Brechin is a town and former royal burgh in Angus, Scotland. Traditionally Brechin is often described as a city because of its cathedral and its status as the seat of a pre-Reformation Roman Catholic ...
Restaurants in Brechin
4.5 based on 122 reviews
The beautiful walled garden at Edzell is one of Scotland's unique sights, created by Sir David Lindsay in 1604. Edzell was home to the Lindsays, a gifted yet tragic noble family whose head became the Earl of Crawford and one of the most powerful men in the realm. The Lindsay’s most famous guests include Mary Queen of Scots in 1562 and her son James VI in 1580 and 1589. The 'Pleasance' is a delightful formal garden with walls decorated with sculptured stone panels, flower boxes and niches for nesting birds. Explore the summer house, the great garden, the 16th century tower house and Lindsay Aisle - the family burial vault.
The villiage and castle are best visited on a sunny day. Small, but lots to see and enjoy, particularly if you like walking.
5 based on 169 reviews
NOVEMBER to MARCH - OPEN SATURDAY 10am-4pm and SUNDAY 12-4pm (weather permitting). Children get FREE ENTRY - must be supervised by an adult at all times. Britain's first operational military air station was established in Montrose by the Royal Flying Corps in 1913. The heritage centre's collection of photographs and artefacts tell the story of RFC/RAF Montrose and the men and women who served here through two world wars. The award-winning heritage centre is an accredited museum run entirely by volunteers and was proud to receive The Queen's Award for Voluntary Service in 2014.
Visited with my stepson today and what a truly remarkable place. The history of RAF Montrose is astonishing and I learned about history I didn't even know existed!
The volunteers have an astounding knowledge and happy to share it. They also encourage a "hands on approach" which was nice.
We spent hours there and could have spent longer however after 2.5 hours we had to leave. Highly recommend a visit. It's remarkable
4.5 based on 193 reviews
Foremans Cottage is a stylish and sophisticated retreat on Lunan Bay Beach. It has been featured in many glossies and with its 3 bedrooms, one with ensuite roll top, drench showers, and open fireplaces and log burner, it is ideal for a romantic break, families and a get away from it all break. The beach at Lunan is idyllic all year round.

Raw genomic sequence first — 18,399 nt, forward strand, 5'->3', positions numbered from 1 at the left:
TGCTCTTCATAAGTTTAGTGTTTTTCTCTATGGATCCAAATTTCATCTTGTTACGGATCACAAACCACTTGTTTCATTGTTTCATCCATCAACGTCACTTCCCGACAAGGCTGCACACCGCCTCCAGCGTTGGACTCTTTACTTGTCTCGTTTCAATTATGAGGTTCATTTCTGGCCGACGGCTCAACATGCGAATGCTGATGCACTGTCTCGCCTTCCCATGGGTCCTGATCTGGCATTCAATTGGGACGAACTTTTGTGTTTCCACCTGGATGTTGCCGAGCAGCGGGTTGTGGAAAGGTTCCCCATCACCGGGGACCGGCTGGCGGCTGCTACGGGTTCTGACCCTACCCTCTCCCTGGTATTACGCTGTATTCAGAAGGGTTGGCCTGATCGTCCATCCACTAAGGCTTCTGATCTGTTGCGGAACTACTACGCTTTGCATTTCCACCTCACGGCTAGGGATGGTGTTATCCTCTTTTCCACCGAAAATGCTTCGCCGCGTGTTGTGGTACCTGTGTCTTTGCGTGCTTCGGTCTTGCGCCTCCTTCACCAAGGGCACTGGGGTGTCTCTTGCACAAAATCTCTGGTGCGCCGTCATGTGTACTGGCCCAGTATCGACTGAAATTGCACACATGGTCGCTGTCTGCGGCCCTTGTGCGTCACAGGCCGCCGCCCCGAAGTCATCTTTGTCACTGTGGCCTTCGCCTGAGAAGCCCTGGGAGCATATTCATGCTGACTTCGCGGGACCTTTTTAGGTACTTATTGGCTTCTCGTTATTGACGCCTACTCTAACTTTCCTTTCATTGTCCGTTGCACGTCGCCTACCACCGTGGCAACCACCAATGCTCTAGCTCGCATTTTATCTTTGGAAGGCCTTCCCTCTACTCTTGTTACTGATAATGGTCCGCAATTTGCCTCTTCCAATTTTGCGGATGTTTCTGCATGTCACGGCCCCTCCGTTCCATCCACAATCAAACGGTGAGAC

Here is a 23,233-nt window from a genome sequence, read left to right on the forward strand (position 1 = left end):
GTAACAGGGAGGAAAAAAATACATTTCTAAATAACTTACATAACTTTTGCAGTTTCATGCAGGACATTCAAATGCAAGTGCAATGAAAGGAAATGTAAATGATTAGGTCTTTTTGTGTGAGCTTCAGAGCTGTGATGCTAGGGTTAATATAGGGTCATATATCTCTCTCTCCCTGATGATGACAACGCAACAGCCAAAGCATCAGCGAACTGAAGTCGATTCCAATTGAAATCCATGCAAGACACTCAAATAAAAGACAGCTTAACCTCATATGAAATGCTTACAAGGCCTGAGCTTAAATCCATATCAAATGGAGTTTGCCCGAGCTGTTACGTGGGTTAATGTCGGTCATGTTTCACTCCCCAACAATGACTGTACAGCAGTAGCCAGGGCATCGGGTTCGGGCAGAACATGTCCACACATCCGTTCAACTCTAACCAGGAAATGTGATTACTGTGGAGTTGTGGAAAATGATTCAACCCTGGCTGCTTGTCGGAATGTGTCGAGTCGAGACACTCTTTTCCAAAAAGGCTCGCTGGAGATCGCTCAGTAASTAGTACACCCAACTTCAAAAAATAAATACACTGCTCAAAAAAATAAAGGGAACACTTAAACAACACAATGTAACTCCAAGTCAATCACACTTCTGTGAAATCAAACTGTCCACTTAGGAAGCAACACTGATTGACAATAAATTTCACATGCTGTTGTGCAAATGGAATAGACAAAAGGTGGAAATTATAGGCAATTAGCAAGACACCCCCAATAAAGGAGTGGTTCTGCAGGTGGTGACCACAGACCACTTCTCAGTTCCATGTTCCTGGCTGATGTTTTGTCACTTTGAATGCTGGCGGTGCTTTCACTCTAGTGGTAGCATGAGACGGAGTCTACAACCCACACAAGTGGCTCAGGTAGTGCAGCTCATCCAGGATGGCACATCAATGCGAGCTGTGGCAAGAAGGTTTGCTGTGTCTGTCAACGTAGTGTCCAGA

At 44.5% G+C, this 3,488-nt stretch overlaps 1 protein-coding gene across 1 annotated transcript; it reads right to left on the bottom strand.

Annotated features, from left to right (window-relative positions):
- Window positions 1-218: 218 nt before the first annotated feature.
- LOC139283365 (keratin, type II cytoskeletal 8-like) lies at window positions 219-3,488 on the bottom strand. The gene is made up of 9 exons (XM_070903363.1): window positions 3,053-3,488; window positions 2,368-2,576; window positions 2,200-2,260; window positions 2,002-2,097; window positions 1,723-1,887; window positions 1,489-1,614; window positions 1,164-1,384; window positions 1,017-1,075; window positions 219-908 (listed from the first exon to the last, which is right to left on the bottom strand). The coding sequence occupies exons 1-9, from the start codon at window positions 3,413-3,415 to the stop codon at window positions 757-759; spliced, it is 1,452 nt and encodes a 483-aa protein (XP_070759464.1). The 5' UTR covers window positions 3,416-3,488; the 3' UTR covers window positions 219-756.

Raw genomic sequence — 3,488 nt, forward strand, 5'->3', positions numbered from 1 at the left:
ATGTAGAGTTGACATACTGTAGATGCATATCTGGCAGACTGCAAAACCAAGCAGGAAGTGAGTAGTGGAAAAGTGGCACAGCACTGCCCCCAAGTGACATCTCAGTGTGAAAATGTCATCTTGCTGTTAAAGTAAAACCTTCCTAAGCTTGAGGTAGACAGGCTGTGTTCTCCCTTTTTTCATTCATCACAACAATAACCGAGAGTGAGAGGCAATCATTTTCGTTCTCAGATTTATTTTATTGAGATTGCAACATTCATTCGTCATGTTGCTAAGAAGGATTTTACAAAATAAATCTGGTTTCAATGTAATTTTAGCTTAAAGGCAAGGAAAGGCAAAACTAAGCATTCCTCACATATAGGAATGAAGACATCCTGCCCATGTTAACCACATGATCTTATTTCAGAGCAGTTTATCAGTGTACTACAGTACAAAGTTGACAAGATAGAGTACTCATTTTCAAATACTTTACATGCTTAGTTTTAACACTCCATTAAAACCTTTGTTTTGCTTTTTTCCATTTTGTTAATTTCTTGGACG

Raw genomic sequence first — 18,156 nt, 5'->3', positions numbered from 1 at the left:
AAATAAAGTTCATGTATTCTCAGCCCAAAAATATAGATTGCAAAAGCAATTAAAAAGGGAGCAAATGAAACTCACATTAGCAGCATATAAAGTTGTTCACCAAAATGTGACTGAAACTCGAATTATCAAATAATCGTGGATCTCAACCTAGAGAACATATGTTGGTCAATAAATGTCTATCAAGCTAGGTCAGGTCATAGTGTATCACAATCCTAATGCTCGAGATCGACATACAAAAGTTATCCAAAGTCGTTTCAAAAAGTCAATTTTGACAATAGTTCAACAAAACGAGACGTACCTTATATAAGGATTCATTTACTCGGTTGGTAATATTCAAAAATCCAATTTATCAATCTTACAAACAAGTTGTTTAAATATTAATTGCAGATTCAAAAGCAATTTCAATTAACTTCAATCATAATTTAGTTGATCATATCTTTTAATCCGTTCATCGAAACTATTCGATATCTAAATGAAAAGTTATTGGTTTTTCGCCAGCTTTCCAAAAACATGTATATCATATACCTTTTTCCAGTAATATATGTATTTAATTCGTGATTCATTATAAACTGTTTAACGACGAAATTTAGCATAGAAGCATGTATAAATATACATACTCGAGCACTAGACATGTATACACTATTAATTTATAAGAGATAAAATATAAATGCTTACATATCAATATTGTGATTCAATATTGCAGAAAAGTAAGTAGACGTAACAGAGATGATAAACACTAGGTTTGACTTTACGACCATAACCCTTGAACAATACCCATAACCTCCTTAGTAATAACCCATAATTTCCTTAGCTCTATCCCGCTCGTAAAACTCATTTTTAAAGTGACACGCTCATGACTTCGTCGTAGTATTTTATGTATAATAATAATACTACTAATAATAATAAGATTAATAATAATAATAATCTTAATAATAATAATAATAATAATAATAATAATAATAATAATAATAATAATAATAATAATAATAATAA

With attractive sand dunes, a sweep of clean, golden sands, and even a ruined castle overlooking the bay, this beach is very good indeed. I'm not sure how busy it gets in summer, but today it was perfect and the car park coped easily.
There is also a cafe - The Lunan Diner.
4.5 based on 82 reviews
All aboard for a great day out at the Caledonian Railway in Brechin! The railway runs steam and historic diesel trains during the Summer months as well as selected dates during the year.A not for profit organisation, run entirely by volunteers, the railway society was established in 1979 to return trains to the historic Brechin branch line. Now trains run on the restored 4-mile long line through the pleasant Angus countryside from the stately Victorian terminus station in the heart of Brechin to the beautiful country station at Dun.The railway's Day Out with Thomas and Santa Specials events are popular with families and an exciting host of evening events provide a night out with a difference.Trains can be chartered for special occasions such as birthdays or weddings. Coach parties and groups welcome.Keep an eye out for special events and days out during the year. We hope to see you boarding the train at Brechin Station soon!
A family trip for 80th birthday celebrations for an avid steam train fan.we managed to get tickets for the fish and chip train ride. Absolutely brilliant idea. The trip was well organised. The chippy was great. A good selection of drinks at the make shift bar. Pleasant volunteers. A great experience.
4.5 based on 32 reviews
Wonderfully quaint crossing over the North Esk in Edzell, access road (Gassy Brae) is between MacKay's garage and Old Post Office (sorely missed), well worth a visit.
4.5 based on 98 reviews
This is a regular place for me to visit as it has not only a superb sandy beach but the wild life centre is very informative, and the birds and plants are al there to see. Thew information boards on the plants are especially useful and very helpful.
4.5 based on 43 reviews
Come and enjoy a walk or leisurely stroll around our extensive nature reserve. Our beautiful lochs and wetlands are home to a wide variety of birds and wildfowl and there is a well-maintained network of paths that everyone can enjoy whatever the season. At Murton Farm you will be able to meet our very friendly collection of animals and birds including Dennis and Gnasher our adorable Kune Kune pigs, Floppy and Ernie the donkey, goats, rabbits, Guinea pigs, ferrets and rare breed poultry. Our play area has sand pits, pedal toys, an adventure trail and a variety of outdoor toys. Our tea room serves light lunches and snacks, together with a wide choice of home baking.